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Real estate firms lay off hundreds as home sales tumble

Updated June 16, 2022 - 6:45 pm

Two national real estate brokerages announced layoffs this week as home sales tumble amid rising mortgage rates, with one firm warning purchases could be down for years.

Home-listing firm Redfin Corp., which has offices around the country, including in Las Vegas, said in a Securities and Exchange Commission filing that it is slashing its workforce by around 470 employees, comprising some 6 percent of its total headcount.

In an email to staffers Tuesday that was posted on Redfin’s website, CEO Glenn Kelman said the company had raised “hundreds of millions of dollars so we wouldn’t have to shed people after just a few months of uncertainty. But mortgage rates increased faster than at any point in history.”

“We could be facing years, not months, of fewer home sales, and Redfin still plans to thrive,” he wrote, adding the company is “losing many good people today, but in order for the rest to want to stay, we have to increase Redfin’s value. And to increase our value, we have to make money.”

Meanwhile, residential real estate brokerage Compass Inc. said in an SEC filing Tuesday that it is eliminating around 450 positions, or roughly 10 percent of its workforce.

Compass also has locations around the U.S. It does not have any in the Las Vegas Valley, though it has one in Incline Village, on the Nevada side of Lake Tahoe.

It said in a statement to the Review-Journal on Wednesday that because of the “clear signals of slowing economic growth we’ve taken a number of measures to safeguard our business and reduce costs,” including pausing expansion efforts and the “difficult decision” to reduce its workforce.

‘Shrink the buyer pool’

Following the most heated year for housing in a while — in which cheap borrowing costs fueled a buying boom of rapid sales and record prices in 2021 — sales totals locally and nationally have dropped lately as once-rock-bottom mortgage rates push higher.

At the same time, sales prices are still notching huge year-over-year gains in Southern Nevada and other metro areas.

The higher prices and increased mortgage rates have made buying a home all the more expensive, while people also face increased costs for gas and other goods amid the highest inflation in decades.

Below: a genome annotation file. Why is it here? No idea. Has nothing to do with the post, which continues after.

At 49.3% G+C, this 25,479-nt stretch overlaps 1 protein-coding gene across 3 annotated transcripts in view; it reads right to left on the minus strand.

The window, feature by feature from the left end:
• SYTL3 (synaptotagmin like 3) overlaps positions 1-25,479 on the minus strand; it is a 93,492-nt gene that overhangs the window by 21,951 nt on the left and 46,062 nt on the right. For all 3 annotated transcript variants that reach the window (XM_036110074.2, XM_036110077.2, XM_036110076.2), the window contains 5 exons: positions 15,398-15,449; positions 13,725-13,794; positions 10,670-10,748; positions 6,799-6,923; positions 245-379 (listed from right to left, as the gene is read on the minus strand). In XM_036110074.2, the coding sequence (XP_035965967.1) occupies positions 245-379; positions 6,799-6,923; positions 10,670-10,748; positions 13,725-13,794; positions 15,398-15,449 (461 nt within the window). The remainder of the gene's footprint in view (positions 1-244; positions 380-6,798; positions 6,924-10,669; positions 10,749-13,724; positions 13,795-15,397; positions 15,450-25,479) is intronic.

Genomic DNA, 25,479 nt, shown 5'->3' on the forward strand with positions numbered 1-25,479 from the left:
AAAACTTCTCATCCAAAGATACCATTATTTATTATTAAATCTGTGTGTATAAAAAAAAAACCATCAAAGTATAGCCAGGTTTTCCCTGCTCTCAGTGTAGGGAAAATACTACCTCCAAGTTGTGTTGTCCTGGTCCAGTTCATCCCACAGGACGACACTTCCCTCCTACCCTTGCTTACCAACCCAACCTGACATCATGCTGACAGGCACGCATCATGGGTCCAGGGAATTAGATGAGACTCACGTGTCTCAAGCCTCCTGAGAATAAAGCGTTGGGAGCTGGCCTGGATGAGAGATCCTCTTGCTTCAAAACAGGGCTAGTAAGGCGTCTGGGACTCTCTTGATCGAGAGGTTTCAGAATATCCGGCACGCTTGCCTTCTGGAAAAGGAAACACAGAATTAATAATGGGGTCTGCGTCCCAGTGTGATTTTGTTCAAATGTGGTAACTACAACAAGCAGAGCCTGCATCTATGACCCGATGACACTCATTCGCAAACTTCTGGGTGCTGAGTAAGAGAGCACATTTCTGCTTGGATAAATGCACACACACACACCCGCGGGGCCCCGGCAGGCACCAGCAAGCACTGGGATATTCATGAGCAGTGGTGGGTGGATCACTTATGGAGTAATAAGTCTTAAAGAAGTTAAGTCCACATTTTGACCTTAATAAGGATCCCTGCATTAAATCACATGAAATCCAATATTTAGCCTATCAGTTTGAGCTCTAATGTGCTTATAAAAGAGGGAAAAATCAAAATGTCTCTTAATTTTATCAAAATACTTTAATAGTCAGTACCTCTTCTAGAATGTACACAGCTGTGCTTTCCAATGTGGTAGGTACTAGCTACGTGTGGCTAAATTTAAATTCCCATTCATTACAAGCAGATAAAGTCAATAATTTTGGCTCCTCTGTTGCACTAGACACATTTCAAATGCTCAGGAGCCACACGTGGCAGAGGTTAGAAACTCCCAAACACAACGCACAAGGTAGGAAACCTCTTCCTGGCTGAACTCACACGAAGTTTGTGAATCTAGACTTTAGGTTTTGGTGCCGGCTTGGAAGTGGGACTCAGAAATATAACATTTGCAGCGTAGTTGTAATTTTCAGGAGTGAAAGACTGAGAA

The Federal Reserve has been raising interest rates lately to try to curb inflation. In the housing market, the average rate on a 30-year home loan was 5.23 percent last week, up from 5.09 percent the week before and 2.96 percent a year ago, mortgage-finance giant Freddie Mac reported.

America’s central bank approved another rate hike Wednesday — its largest in nearly three decades.

Overall, the monthly payment on a $300,000 mortgage has climbed from $1,265 in December to $1,800 today, National Association of Realtors chief economist Lawrence Yun said in a statement Wednesday.

“That’s painful and, consequently, will shrink the buyer pool,” he said.

Prices up, sales down

In Southern Nevada, the median sales price of previously owned single-family homes — the bulk of the market — was a record-high $482,000 in May, up 25.2 percent, or $97,000, from a year earlier, according to trade association Las Vegas Realtors.

Amid the typically busy spring buying season, 2,907 houses traded hands in May, down 8.8 percent from May 2021, the association reported.

Meanwhile, the tally of available homes shot higher, as 3,570 single-family homes were on the market without offers at the end of May, up 75.8 percent from a year earlier, according to the association.

“The slowdown in sales and increase in our housing supply are signs that things may be starting to calm down a bit,” LVR President Brandon Roberts said in a news release earlier this month. “Even though prices are still going up, it’s welcome news for potential buyers to see more homes on the market.”

Contact Eli Segall at esegall@reviewjournal.com or 702-383-0342. Follow @eli_segall on Twitter. The Associated Press contributed to this report.

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